It's not even February, and already news has broken of a celebrity-feud story that is likely to be one of the strangest of 2019. If you weren't already aware, there has been a pretty lengthy dispute going on between Robbie Williams and Jimmy Page, and it's all down to Williams wanting to build a basement complex under his home, according to the Guardian. Page's argument is that, if the construction were to go ahead, the vibrations caused by the excavation could severely damage Tower House, his Grade I-listed home.
This back and forth between the two musicians has been going on since Williams moved into the area in 2013, the BBC reports, but has recently re-surfaced in the public eye thanks to a letter sent by a neighbour to the Royal Borough of Kensington and Chelsea.
According to the letter sender — who signed off as "Johnny" — Williams has allegedly been blasting the likes of Black Sabbath, Deep Purple, and Pink Floyd via outside speakers whenever Page is at Tower House. Not only that, Williams has also allegedly been donning a wig à la '70s era Robert Plant in an attempt to emulate the Zeppelin frontman. The resident's letter states that the ex-Take That singer stuffed a pillow up his shirt to poke fun at Plant's "beer belly that he has acquired in his older age." I can't believe I just wrote that sentence.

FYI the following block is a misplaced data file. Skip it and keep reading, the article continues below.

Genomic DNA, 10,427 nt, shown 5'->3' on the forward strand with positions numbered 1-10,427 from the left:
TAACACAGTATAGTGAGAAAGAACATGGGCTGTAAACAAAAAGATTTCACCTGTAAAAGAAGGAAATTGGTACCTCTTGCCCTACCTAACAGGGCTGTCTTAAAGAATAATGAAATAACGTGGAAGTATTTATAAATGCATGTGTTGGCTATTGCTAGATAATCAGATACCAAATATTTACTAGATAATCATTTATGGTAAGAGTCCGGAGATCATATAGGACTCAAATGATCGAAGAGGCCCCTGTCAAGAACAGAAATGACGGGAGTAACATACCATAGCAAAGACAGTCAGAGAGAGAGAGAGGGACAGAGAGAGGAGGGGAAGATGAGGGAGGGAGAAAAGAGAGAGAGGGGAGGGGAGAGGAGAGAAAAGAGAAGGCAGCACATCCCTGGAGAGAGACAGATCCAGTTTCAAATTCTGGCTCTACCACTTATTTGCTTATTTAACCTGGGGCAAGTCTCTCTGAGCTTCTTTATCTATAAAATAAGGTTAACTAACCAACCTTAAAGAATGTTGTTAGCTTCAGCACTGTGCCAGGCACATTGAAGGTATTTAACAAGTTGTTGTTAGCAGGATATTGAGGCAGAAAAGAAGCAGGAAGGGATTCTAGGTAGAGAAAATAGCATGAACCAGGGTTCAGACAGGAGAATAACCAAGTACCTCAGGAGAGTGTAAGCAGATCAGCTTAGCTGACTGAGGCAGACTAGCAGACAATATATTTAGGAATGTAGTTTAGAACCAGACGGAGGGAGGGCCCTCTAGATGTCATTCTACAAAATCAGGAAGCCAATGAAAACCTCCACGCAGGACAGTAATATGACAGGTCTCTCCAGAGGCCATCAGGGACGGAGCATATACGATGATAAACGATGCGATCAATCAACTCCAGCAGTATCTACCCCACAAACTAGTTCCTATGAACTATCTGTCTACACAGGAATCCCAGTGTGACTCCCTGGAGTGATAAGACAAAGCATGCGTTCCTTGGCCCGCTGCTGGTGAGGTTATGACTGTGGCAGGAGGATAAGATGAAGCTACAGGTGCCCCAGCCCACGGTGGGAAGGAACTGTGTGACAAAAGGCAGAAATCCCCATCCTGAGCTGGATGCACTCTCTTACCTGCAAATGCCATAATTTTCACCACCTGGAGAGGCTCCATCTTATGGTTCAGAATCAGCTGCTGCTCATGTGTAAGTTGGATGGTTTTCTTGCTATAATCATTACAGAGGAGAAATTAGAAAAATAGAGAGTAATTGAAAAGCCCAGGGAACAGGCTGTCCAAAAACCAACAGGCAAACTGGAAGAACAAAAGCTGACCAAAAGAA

In response, William's spokeswoman has told The Telegraph that these claims were "a complete fabrication and nonsense," so who knows what's actually going down? The only solid facts are that Page is worried for the stability of his home, and Williams really wants that basement.
Page won a delay in planning permission in a meeting last May with the committee of Kensington and Chelsea Borough Council, according to The Telegraph. During the meeting, Page stated:
“My name’s Jimmy Page, but that’s not important. What is important is that I have been the owner of Tower House since 1972. It’s one of only 18 Grade I-listed buildings in the borough. It’s highly vulnerable.” The singer continued: “I feel it’s my duty to protect the house. I really do. It’s very dear to me. It’s under my watch.”
Representatives for Williams responded by saying that "any construction work would fall within stringent regulations and any effects on surrounding properties would be 'negligible,'" the BBC reports.
In December, Williams was given provisional permission to go ahead with his building plans. However, as The Guardian reports, "Councillors will not allow work to commence until they have received assurances about independent monitoring of vibration and ground movement." In addition, Williams may be asked to submit a bond, which will be forfeited if the council's conditions are not met or if damage occurs.
There's a reason why Page cares so deeply about this home; Tower House was built by renowned architect William Burges, and was one of Burges' last works before he passed away in the home three years after it was built. As Matthew Williams, a world expert on Burges, told The Guardian back in July:
"Burges placed as much value on interiors as on the exteriors. Tower House is extraordinary... those amazing mosaic floors which any vibration could impact on. It's one of the great hidden interiors of London. This house is coming from Burges' own soul, his own heart. It's pure, undiluted Burges. Someone [talking about the building works] needs to wake up and realise the importance of this building."
As peculiar as this incident is, hopefully the reported dispute will come to an end soon, and Tower House won't be damaged in the meantime.